I am nineteen. I have lived every single day, for as long as I can remember, with mental illness. I don't remember a time when I didn't want to kill myself. I have spent my entire life chronically suicidal. Things didn't get bad until I left home, because there were no more checks on me. My mother, who is a total badass, ensured my safety just because of her presence. Everything changed when I went to college. I was on my own, with stressors that I was not used to, and an illness that had gone untreated for years. I was hospitalized in November 2015.
Since then, I have been hospitalized twice, have gone through intensive outpatient therapy (sometimes also called partial hospitalization) twice, been on more medications than I can recall, and my symptoms, still, are worsening. In the past eighteen months, I have experienced severe depressive symptoms, extreme anxiety and paranoia, ridiculous mood swings, and terrifying dissociation and psychosis. Over these past eighteen months, I have fought, fallen, and began to understand how to live with my illness.
I have been diagnosed with a serious mental illness, one which is complicated and difficult to treat. It is highly stigmatized, so much so that I don't feel comfortable naming it here. If I had cancer, I know that I could easily say what it is. I can tell people that my mother has end-stage renal disease, but I wouldn't talk about my brother's mental illness. In part, because I don't know the full extent of what was going on a few years ago. I don't understand the nature of my brother's illness, but I am constantly learning about kidney diseases and failure as well as the aspects to it.
I want to talk about mental illness because it is just as real as physical illness. And many mental illnesses often appear during the ages when folks are typically in college. My worsening in symptoms may have occurred regardless because I'm nineteen and I'm right in the thick of it.
I live with a serious mental illness characterized by ever-changing moods, an unstable identity, rocky relationships and chronic suicidal thoughts. For me, it manifests this way, but for others it can be drastically different. So, today I am writing because I don't want to keep hiding. If I had cancer, a serious illness, it wouldn't be so taboo to talk about symptoms. But, for some reason, people run from discussions of suicide.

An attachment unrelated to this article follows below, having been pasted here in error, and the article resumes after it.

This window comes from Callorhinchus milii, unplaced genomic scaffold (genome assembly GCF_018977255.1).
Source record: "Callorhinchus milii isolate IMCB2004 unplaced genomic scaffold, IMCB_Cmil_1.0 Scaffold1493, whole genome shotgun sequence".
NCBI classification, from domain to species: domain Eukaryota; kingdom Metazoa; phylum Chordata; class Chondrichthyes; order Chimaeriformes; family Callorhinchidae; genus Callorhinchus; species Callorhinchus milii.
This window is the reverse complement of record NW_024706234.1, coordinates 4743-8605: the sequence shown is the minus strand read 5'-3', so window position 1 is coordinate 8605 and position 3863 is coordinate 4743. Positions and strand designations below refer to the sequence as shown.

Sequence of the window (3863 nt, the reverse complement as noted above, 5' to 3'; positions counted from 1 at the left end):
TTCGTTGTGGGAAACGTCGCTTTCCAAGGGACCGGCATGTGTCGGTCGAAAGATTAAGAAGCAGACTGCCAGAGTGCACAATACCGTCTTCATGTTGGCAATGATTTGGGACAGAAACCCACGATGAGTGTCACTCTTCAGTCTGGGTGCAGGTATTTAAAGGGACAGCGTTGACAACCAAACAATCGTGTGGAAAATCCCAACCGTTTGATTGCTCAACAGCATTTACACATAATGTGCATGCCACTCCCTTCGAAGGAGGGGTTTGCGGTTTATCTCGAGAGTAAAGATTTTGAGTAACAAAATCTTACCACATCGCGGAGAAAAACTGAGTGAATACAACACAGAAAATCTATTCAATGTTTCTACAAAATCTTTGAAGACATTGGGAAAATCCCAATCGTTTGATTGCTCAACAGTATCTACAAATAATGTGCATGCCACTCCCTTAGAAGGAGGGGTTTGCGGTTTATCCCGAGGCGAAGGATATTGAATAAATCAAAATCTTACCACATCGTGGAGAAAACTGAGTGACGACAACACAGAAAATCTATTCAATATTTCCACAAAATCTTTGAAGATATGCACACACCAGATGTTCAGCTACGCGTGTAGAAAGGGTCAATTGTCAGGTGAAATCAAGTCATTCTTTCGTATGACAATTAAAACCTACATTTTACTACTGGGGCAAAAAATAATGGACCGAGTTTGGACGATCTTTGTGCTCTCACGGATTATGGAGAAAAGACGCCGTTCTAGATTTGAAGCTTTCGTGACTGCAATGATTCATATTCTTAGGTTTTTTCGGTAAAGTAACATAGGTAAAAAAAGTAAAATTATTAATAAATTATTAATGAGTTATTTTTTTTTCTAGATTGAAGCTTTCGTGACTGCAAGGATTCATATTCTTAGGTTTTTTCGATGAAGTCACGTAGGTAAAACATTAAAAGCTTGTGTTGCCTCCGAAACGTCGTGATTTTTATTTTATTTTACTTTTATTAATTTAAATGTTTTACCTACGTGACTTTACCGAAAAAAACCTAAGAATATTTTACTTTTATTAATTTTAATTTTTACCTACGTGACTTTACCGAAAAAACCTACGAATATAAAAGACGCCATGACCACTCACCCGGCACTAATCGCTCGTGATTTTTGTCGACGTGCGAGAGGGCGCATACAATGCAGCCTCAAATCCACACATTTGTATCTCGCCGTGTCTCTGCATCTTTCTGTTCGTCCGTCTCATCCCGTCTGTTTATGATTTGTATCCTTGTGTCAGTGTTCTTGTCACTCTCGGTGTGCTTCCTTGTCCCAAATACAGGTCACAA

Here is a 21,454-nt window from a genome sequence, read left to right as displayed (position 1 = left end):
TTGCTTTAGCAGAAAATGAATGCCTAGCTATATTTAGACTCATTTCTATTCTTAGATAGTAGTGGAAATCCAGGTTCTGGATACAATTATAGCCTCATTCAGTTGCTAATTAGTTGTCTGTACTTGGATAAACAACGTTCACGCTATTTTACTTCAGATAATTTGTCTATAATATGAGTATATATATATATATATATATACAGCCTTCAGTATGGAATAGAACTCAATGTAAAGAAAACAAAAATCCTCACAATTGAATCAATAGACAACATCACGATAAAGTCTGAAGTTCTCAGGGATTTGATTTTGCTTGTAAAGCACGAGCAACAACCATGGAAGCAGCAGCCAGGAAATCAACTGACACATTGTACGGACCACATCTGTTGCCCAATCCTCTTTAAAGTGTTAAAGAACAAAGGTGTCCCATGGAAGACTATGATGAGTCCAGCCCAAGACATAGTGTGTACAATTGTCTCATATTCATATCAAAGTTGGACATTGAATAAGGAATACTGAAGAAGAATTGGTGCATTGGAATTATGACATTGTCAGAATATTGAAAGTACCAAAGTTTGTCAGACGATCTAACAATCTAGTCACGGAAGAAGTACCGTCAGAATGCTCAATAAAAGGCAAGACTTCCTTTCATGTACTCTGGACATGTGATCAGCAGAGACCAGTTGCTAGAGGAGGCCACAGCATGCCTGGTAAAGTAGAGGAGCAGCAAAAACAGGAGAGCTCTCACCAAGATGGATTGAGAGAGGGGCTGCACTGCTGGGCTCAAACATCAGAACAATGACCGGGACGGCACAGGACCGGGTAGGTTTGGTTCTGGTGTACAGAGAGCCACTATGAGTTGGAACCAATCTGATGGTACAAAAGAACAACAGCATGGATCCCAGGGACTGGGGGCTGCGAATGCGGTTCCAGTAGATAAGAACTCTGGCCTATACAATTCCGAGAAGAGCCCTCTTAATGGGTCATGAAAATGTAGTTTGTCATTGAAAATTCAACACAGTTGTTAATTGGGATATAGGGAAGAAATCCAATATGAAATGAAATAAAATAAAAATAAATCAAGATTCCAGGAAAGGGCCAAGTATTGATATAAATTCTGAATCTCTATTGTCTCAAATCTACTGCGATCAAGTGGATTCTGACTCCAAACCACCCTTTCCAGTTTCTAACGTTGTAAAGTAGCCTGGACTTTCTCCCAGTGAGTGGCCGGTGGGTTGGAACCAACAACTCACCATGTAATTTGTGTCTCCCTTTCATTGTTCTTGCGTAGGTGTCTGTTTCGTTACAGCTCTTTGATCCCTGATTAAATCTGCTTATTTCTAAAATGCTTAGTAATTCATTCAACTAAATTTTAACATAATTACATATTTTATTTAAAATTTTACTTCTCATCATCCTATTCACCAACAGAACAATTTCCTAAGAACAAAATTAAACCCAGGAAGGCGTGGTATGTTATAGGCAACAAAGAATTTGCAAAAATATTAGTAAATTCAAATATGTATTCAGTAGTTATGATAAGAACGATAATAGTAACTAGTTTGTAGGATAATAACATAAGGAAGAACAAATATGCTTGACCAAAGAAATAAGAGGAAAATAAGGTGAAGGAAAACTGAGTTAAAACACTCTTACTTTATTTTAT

And maybe, if we had a different outlook, I would have told someone about my suicidal thoughts and planning (there was a lot of planning and acquisition of materials) sooner, it could have been addressed before things escalated as much as they did. And maybe I could have avoided that hospitalization in November 2015, a second hospitalization in January 2016, an involuntary trip to the emergency department in February 2016, and taking a leave of absence from college.
I don't know how it would have played out because everything that I have done over the past year has led me to who I am today. Until just a few months ago, I couldn't imagine a future for myself. When I was asked about where I saw myself in ten years, my answer was always dead (I didn't say this, I just bullshitted something). But now, I am finally able to put together what I want my future to look like. My journey has led me from chronically suicidal to making it though. And to me, that's enough of a sign that I am much better.